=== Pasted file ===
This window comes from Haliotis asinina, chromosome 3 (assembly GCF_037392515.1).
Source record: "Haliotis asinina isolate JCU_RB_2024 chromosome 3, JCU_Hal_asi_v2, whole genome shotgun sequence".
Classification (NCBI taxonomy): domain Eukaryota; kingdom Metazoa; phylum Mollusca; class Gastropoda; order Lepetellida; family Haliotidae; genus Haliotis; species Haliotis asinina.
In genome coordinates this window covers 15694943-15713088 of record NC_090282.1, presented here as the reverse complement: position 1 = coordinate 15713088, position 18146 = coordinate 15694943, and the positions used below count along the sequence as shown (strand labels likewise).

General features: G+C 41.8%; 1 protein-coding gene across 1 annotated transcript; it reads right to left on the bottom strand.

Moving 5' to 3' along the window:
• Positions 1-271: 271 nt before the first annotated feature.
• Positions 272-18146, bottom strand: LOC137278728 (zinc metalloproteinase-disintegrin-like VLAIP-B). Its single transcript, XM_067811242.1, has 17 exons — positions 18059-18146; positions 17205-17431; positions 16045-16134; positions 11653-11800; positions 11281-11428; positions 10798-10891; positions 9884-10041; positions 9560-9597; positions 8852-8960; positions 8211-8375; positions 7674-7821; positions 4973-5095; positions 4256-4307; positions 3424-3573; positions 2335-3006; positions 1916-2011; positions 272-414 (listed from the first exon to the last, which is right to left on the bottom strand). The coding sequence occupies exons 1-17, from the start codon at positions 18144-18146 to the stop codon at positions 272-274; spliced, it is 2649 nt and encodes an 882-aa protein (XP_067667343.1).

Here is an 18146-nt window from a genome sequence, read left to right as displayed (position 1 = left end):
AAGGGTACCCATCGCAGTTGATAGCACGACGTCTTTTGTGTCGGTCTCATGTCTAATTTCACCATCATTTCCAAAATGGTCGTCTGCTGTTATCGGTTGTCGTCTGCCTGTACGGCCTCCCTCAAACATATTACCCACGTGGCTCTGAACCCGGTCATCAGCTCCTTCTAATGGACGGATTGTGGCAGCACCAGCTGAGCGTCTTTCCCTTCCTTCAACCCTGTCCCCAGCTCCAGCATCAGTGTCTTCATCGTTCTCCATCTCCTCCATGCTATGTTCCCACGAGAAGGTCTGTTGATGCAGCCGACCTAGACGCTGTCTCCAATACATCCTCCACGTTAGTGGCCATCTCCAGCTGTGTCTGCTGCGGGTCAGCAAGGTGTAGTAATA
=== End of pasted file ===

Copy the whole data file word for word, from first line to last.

This window comes from Haliotis asinina, chromosome 3 (assembly GCF_037392515.1).
Source record: "Haliotis asinina isolate JCU_RB_2024 chromosome 3, JCU_Hal_asi_v2, whole genome shotgun sequence".
Classification (NCBI taxonomy): domain Eukaryota; kingdom Metazoa; phylum Mollusca; class Gastropoda; order Lepetellida; family Haliotidae; genus Haliotis; species Haliotis asinina.
In genome coordinates this window covers 15694943-15713088 of record NC_090282.1, presented here as the reverse complement: position 1 = coordinate 15713088, position 18146 = coordinate 15694943, and the positions used below count along the sequence as shown (strand labels likewise).

General features: G+C 41.8%; 1 protein-coding gene across 1 annotated transcript; it reads right to left on the bottom strand.

Moving 5' to 3' along the window:
• Positions 1-271: 271 nt before the first annotated feature.
• Positions 272-18146, bottom strand: LOC137278728 (zinc metalloproteinase-disintegrin-like VLAIP-B). Its single transcript, XM_067811242.1, has 17 exons — positions 18059-18146; positions 17205-17431; positions 16045-16134; positions 11653-11800; positions 11281-11428; positions 10798-10891; positions 9884-10041; positions 9560-9597; positions 8852-8960; positions 8211-8375; positions 7674-7821; positions 4973-5095; positions 4256-4307; positions 3424-3573; positions 2335-3006; positions 1916-2011; positions 272-414 (listed from the first exon to the last, which is right to left on the bottom strand). The coding sequence occupies exons 1-17, from the start codon at positions 18144-18146 to the stop codon at positions 272-274; spliced, it is 2649 nt and encodes an 882-aa protein (XP_067667343.1).

Here is an 18146-nt window from a genome sequence, read left to right as displayed (position 1 = left end):
AAGGGTACCCATCGCAGTTGATAGCACGACGTCTTTTGTGTCGGTCTCATGTCTAATTTCACCATCATTTCCAAAATGGTCGTCTGCTGTTATCGGTTGTCGTCTGCCTGTACGGCCTCCCTCAAACATATTACCCACGTGGCTCTGAACCCGGTCATCAGCTCCTTCTAATGGACGGATTGTGGCAGCACCAGCTGAGCGTCTTTCCCTTCCTTCAACCCTGTCCCCAGCTCCAGCATCAGTGTCTTCATCGTTCTCCATCTCCTCCATGCTATGTTCCCACGAGAAGGTCTGTTGATGCAGCCGACCTAGACGCTGTCTCCAATACATCCTCCACGTTAGTGGCCATCTCCAGCTGTGTCTGCTGCGGGTCAGCAAGGTGTAGTAATA